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Low income students cannot afford community college

New data released by the National College Attainment Network (NCAN) shows that 6 out of 10 low-income students could not afford to remain enrolled in community college classes in 2018-19. Even when a Pell Grant covered most or all of a student’s tuition, community colleges were still unaffordable. A cost study in 2014-15 showed that 5 of 10 community college Pell Grant recipients could not afford to remain enrolled.

Many low-income students must continue to work full-time or more to afford basics like housing, food, transportation, childcare and healthcare. The need to work – often in low-wage occupations – competes with the time required to complete a college degree. While Pell Grants can provide significant financial assistance, they are capped both in terms of the amount and number of semesters available.

The NCAN analysis found that the gap between what community college Pell Grant recipients got and what they needed in 2018-19 exceeded $1,150. A minimum-wage worker in 2018 in Michigan would have to work an additional 140 hours to close that gap. That assumes an effective hourly wage of $8.30 after taxes. For people who may already be working 40-60 hours per week, that gap is insurmountable. So, students in this position make the only logical choice: they leave school.

Tuition and fee increases eliminate low-income students from campus

In this context, incessant chatter by WCC Administrators about rich communities, facilities fees and tuition increases seem rather tone-deaf. Going to school requires the one thing students have very little of: time. They spend most of their time working to make ends meet. Balancing the additional demands of school requires them to either spend less time at work or find non-existent “spare” time to attend classes and study. In either case, they jeopardize their already-precarious finances. The NCAN data show that most simply don’t succeed.

The problem goes beyond WCC administrators who resist cutting expenses in favor of raising tuition and fees. Certain Trustees cannot see WCC’s low tuition rates and on-campus services like childcare for low-income students as anything but a handout. They cannot see academic programs like Culinary Arts as an advancement path for students who already work in the hospitality industry. Nor do they care that moves like outsourcing the IT Department, failing to perform timely maintenance on College buildings and unrestrained executive management growth unnecessarily cost the College more money.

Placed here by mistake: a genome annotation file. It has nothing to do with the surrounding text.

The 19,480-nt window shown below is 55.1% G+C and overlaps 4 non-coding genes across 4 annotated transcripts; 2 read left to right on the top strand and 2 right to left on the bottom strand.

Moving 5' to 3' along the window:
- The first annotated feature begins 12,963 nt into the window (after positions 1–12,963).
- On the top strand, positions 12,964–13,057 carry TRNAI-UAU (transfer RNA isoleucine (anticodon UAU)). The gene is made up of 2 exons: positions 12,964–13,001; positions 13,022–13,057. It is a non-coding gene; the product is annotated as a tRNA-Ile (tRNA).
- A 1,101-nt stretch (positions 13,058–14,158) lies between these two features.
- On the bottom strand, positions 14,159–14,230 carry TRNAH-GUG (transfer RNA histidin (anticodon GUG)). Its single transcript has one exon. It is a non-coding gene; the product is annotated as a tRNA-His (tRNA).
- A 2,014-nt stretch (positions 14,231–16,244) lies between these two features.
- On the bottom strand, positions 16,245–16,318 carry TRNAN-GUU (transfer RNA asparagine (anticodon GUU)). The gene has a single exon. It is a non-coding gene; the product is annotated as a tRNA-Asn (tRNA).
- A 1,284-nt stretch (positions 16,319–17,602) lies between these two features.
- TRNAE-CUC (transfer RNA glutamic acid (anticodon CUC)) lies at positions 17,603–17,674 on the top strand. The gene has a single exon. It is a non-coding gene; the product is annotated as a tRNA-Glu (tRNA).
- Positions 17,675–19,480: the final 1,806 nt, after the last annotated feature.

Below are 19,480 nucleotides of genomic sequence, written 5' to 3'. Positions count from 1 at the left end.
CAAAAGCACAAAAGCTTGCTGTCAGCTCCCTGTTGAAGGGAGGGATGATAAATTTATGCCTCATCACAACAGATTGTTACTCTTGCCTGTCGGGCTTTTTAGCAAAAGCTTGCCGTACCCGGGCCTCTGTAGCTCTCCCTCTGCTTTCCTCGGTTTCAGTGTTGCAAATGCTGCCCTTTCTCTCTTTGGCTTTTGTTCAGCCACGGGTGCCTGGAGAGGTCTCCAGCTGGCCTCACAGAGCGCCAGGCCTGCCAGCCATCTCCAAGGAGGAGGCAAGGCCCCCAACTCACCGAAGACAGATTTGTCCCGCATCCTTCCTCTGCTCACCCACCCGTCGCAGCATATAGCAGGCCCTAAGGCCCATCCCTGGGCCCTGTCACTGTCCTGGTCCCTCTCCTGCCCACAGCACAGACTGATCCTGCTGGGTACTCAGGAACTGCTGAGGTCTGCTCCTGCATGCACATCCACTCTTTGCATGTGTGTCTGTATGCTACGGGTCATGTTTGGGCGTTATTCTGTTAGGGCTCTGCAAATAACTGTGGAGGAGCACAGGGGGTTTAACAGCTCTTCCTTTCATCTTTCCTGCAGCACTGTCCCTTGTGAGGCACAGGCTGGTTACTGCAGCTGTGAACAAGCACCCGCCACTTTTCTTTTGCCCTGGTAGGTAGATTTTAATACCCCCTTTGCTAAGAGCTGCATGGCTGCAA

Certain Trustees blindly hope that revenue-generation schemes will reduce or eliminate WCC’s need for community funding. As a result, they go all-in on financial disasters like the Health and Fitness Center. (And worse, they borrowed money over 20 years to pay for it!) They consider building a hotel and convention center to support summer training programs that – by their own CFO’s admission – generate insignificant revenue for WCC.

Community college affordability is not a handout

The Administration cannot see WCC’s low tuition and fees as anything but an opportunity to raise additional revenue. So, they justify the new fees and tuition increases by saying, “Other community colleges do this! Why shouldn’t we?”

Community colleges are not cartels, so it does not matter what the other community colleges do to fund their operations. WCC does not need to follow suit. Community colleges lift people out of poverty. They can’t do that when they’re too expensive for impoverished people to afford.

To succeed, WCC needs Trustees who can look beyond their own personal tax bills to address community needs. WCC needs Trustees who firmly reject the tiresome political position that public education is a handout to low-income residents. We need Trustees who refuse to divert WCC’s operating dollars to revenue-generation schemes in service to that hateful, divisive philosophy.

At some point, someone must recognize that spending more on administration just generates more spending without generating additional value. And that cutting unnecessary expenses (10 vice presidents) raises revenues as effectively as new fees and tuition hikes do.

Photo Credit: Reza, via Flickr